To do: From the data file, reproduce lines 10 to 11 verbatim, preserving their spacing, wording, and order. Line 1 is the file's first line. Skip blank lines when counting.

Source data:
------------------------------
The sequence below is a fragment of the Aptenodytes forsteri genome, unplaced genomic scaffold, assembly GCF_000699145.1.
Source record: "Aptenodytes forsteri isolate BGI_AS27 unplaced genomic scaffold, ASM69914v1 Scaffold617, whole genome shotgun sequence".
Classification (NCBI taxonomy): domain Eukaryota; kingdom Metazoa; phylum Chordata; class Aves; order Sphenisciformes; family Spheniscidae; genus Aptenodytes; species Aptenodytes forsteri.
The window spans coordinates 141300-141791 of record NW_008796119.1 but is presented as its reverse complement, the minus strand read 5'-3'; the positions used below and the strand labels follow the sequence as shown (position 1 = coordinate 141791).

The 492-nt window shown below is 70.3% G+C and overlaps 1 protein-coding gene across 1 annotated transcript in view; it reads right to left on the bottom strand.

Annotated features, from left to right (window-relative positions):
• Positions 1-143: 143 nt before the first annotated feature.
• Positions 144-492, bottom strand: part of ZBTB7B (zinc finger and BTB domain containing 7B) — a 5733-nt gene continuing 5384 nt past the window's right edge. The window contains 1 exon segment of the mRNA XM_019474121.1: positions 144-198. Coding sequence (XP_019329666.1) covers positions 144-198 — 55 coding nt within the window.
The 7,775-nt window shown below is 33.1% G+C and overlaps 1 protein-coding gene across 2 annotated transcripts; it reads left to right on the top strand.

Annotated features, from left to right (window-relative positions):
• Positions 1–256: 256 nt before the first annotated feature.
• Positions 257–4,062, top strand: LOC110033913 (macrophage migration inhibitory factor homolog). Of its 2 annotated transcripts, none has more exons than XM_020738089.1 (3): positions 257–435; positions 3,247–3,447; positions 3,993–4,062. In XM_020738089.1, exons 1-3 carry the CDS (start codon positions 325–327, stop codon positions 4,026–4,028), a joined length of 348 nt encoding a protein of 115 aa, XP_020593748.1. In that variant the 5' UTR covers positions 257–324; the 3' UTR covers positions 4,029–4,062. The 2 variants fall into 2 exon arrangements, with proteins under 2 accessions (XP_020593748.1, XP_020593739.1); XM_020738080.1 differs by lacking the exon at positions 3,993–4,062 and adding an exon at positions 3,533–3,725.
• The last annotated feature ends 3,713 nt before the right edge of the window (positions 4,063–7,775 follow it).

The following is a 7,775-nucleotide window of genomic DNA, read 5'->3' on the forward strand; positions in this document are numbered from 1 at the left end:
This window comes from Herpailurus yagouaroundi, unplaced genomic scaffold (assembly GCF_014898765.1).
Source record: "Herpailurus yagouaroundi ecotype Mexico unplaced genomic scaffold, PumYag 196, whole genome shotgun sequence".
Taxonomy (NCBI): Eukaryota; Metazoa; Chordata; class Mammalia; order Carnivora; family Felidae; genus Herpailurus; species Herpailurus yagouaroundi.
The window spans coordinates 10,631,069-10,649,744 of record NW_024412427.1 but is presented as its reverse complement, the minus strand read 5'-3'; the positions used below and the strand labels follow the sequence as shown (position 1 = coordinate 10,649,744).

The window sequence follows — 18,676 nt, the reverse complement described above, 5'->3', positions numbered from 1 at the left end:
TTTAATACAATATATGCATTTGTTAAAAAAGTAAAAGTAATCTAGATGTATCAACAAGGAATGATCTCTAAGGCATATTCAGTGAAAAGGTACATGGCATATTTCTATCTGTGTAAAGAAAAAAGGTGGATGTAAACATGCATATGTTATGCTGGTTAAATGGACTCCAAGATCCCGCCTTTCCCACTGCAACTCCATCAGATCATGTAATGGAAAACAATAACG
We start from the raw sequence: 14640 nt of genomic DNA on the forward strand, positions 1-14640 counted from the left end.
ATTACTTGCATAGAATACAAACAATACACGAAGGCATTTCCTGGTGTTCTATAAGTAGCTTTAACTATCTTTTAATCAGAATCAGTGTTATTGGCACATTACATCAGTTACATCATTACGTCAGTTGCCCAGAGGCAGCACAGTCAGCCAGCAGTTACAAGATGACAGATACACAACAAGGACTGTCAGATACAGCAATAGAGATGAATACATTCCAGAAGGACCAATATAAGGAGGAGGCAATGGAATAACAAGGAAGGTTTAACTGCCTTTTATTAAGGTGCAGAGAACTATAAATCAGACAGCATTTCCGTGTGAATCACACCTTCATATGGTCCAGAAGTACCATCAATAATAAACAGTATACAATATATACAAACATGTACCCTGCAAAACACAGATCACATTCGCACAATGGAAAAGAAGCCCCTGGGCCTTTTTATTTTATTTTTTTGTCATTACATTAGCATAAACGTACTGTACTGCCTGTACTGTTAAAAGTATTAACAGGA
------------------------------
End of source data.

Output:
Annotated features, from left to right (window-relative positions):
• Positions 1–256: 256 nt before the first annotated feature.